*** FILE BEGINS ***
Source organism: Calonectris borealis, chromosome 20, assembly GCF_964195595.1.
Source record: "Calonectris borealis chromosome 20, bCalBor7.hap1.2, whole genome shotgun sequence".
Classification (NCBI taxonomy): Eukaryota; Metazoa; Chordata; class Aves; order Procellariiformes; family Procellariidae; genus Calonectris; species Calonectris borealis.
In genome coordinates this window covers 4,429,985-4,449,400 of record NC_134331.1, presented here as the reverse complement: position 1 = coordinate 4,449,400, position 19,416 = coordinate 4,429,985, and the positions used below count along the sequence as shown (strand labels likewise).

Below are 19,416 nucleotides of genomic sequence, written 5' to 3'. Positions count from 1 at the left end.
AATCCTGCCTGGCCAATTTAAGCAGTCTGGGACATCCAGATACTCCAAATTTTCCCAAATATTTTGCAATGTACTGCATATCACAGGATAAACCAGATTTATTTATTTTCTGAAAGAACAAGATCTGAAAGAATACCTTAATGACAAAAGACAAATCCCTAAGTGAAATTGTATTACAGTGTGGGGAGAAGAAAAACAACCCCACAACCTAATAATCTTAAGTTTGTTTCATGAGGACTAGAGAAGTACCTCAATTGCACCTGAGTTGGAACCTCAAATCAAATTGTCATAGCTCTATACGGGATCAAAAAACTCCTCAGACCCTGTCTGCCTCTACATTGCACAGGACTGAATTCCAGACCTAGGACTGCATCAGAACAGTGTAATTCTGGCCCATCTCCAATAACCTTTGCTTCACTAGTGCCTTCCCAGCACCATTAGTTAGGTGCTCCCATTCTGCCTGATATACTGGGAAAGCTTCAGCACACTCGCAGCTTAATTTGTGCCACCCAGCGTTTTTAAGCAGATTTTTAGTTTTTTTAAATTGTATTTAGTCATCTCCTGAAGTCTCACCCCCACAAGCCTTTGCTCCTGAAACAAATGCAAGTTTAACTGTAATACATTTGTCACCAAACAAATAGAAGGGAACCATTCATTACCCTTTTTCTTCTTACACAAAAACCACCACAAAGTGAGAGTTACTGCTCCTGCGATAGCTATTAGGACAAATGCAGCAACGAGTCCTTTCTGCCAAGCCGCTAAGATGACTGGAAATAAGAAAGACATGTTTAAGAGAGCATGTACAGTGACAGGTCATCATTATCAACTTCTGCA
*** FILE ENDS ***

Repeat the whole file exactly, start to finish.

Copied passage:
Source organism: Calonectris borealis, chromosome 20, assembly GCF_964195595.1.
Source record: "Calonectris borealis chromosome 20, bCalBor7.hap1.2, whole genome shotgun sequence".
Classification (NCBI taxonomy): Eukaryota; Metazoa; Chordata; class Aves; order Procellariiformes; family Procellariidae; genus Calonectris; species Calonectris borealis.
In genome coordinates this window covers 4,429,985-4,449,400 of record NC_134331.1, presented here as the reverse complement: position 1 = coordinate 4,449,400, position 19,416 = coordinate 4,429,985, and the positions used below count along the sequence as shown (strand labels likewise).

Below are 19,416 nucleotides of genomic sequence, written 5' to 3'. Positions count from 1 at the left end.
AATCCTGCCTGGCCAATTTAAGCAGTCTGGGACATCCAGATACTCCAAATTTTCCCAAATATTTTGCAATGTACTGCATATCACAGGATAAACCAGATTTATTTATTTTCTGAAAGAACAAGATCTGAAAGAATACCTTAATGACAAAAGACAAATCCCTAAGTGAAATTGTATTACAGTGTGGGGAGAAGAAAAACAACCCCACAACCTAATAATCTTAAGTTTGTTTCATGAGGACTAGAGAAGTACCTCAATTGCACCTGAGTTGGAACCTCAAATCAAATTGTCATAGCTCTATACGGGATCAAAAAACTCCTCAGACCCTGTCTGCCTCTACATTGCACAGGACTGAATTCCAGACCTAGGACTGCATCAGAACAGTGTAATTCTGGCCCATCTCCAATAACCTTTGCTTCACTAGTGCCTTCCCAGCACCATTAGTTAGGTGCTCCCATTCTGCCTGATATACTGGGAAAGCTTCAGCACACTCGCAGCTTAATTTGTGCCACCCAGCGTTTTTAAGCAGATTTTTAGTTTTTTTAAATTGTATTTAGTCATCTCCTGAAGTCTCACCCCCACAAGCCTTTGCTCCTGAAACAAATGCAAGTTTAACTGTAATACATTTGTCACCAAACAAATAGAAGGGAACCATTCATTACCCTTTTTCTTCTTACACAAAAACCACCACAAAGTGAGAGTTACTGCTCCTGCGATAGCTATTAGGACAAATGCAGCAACGAGTCCTTTCTGCCAAGCCGCTAAGATGACTGGAAATAAGAAAGACATGTTTAAGAGAGCATGTACAGTGACAGGTCATCATTATCAACTTCTGCA